Health Policy Research Scholars - PhDs interested in Health Policies

Imagen de Giovanna Guerrero-Medina


Fecha Límite: 

Miércoles, 11 marzo 2020

From the Robert Wood Johnson Foundation:

Applications are currently open for Health Policy Research Scholars, a national leadership program for doctoral students from historically underrepresented populations who want to hone their leadership skills and apply their research to shape policies that improve health and advance equity.

If you haven’t already, get started on your application todayApplications close March 11, 2020, at 3 p.m. ET. Be sure to give the two people providing your letters of reference ample time to write and submit them!

If you have questions about any technical aspects of the application process, download this tip sheet. Below are answers to some frequently asked questions to help you as you work through or finish your application.

To learn more, watch our recent applicant webinar. If you have questions that are not addressed on our website, in the FAQs below, or in the webinar, please email or call us.

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Please note that we have updated our eligibility criteria: Applicants must have at least three (3) academic years remaining in their doctoral program and do not expect to graduate before Spring/Summer 2023.

Q: I’m a second-year doctoral student in the 2019-2020 school year. Am I still eligible to apply in 2020?

A: Yes. For the 2020 application year, we will be accepting students who will be starting either their second or third year in Fall 2020.

Q: Can I apply if I am an international student or if I am attending a university outside of the U.S.?

A: No, only U.S. citizens, permanent residents, or individuals granted Deferred Action for Childhood Arrivals (“DACA”) status by the U.S. Citizenship and Immigration Services at the time of application are eligible to apply. Changes in federal policy or law may necessitate that we consider adjustments in eligibility and grant terms. Additionally, home institutions must be based in the United States or its territories for their students to be eligible.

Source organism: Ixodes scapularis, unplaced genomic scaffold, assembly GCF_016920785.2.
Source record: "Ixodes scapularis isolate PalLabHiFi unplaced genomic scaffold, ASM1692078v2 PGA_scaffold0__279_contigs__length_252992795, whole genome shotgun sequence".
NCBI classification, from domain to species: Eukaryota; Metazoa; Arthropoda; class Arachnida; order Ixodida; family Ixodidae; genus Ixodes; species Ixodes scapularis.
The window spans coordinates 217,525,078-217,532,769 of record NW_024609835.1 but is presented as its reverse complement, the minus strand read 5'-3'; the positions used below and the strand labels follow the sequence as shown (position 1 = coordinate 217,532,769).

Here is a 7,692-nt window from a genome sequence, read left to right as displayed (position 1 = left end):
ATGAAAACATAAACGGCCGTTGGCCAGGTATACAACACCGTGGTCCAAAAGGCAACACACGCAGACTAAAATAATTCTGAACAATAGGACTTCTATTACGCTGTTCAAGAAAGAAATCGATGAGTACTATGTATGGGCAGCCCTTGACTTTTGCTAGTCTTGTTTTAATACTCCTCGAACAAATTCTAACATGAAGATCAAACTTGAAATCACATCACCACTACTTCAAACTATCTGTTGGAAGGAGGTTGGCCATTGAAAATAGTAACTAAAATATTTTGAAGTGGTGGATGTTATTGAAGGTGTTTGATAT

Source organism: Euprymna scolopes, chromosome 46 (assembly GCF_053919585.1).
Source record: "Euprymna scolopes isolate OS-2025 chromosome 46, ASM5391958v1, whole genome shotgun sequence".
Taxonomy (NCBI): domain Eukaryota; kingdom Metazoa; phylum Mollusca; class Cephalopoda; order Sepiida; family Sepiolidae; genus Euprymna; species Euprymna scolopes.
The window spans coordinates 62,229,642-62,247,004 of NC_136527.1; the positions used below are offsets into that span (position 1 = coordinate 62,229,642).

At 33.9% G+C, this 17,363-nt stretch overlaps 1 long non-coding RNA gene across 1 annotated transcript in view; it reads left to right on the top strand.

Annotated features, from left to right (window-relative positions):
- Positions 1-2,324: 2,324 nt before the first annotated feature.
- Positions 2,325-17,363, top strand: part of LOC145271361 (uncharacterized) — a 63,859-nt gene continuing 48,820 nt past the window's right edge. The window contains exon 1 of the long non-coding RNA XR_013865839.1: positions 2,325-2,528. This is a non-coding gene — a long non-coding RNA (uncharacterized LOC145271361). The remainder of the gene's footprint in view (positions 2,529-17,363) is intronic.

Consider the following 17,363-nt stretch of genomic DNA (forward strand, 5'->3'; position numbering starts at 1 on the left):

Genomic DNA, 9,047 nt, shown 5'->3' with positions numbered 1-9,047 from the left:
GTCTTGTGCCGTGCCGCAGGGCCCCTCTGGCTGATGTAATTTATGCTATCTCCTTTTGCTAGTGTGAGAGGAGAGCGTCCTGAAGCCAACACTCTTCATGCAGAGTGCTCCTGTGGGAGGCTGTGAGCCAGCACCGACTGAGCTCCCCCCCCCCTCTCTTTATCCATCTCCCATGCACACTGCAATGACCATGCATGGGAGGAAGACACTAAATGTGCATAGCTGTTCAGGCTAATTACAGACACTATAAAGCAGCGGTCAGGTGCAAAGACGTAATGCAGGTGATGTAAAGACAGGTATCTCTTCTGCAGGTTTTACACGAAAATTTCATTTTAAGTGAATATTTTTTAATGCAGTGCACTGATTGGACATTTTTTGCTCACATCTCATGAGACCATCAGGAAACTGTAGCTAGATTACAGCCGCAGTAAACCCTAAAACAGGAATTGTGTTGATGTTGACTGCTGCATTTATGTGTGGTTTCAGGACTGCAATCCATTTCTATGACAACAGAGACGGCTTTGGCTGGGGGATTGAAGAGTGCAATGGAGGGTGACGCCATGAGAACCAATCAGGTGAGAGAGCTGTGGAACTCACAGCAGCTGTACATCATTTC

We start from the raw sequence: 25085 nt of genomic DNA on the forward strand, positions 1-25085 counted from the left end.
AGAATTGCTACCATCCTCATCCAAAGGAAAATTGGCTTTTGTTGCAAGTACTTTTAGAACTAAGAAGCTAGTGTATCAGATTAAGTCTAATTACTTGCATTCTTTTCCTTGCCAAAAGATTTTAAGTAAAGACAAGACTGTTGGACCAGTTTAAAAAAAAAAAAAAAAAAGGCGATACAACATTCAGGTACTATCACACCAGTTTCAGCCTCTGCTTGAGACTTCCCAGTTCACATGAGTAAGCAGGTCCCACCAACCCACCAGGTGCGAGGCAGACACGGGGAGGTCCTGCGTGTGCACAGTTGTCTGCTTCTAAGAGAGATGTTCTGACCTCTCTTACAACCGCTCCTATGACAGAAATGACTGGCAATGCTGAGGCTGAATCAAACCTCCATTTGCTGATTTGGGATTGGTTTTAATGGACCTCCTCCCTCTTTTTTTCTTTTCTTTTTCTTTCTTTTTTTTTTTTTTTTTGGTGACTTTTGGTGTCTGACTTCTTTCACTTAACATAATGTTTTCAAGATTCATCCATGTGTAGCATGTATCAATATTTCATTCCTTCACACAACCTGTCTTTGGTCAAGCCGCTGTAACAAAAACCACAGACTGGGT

Q: What does “underrepresented” mean?

A: It means students from populations underrepresented in specific doctoral disciplines. Examples of eligible individuals include but are not limited to: first-generation college graduates; individuals from lower socioeconomic backgrounds; individuals from communities of color; and individuals with disabilities. Applicants who feel that their situation fits are encouraged to apply and explain why they believe they are eligible.

Q: Can policy and public health students apply?

A: Yes, but note that this program is designed for students who do not have a policy or public health background, and that some of the training and activities will be redundant to activities in your doctoral program. The program also will limit the number of public health and policy students accepted into each cohort.

Q: What is required of me?

A: All students are required to participate in and complete online activities during the academic year and attend all in-person activities in the summer, fall, and winter.

Q: How should I choose my Home Institution Mentor?

A: Many applicants select their doctoral advisors as their Home Institution Mentors. Your Home Institution Mentor must be a faculty member at your home institution and be able to support you throughout the HPRS program. Home Institution Mentors will participate in periodic calls and webinars and support your successful participation in the HPRS program. Your Home Institution Mentor must also submit one of your letters of reference as part of your HPRS application. Your Home Institution Mentor does not need to have a background in health policy or public health.

Q: I don’t meet one of the eligibility criteria. Should I still apply?

A: No, our eligibility criteria must be complied with in full. Applications that do not meet all eligibility criteria will be screened out and not sent for further review.



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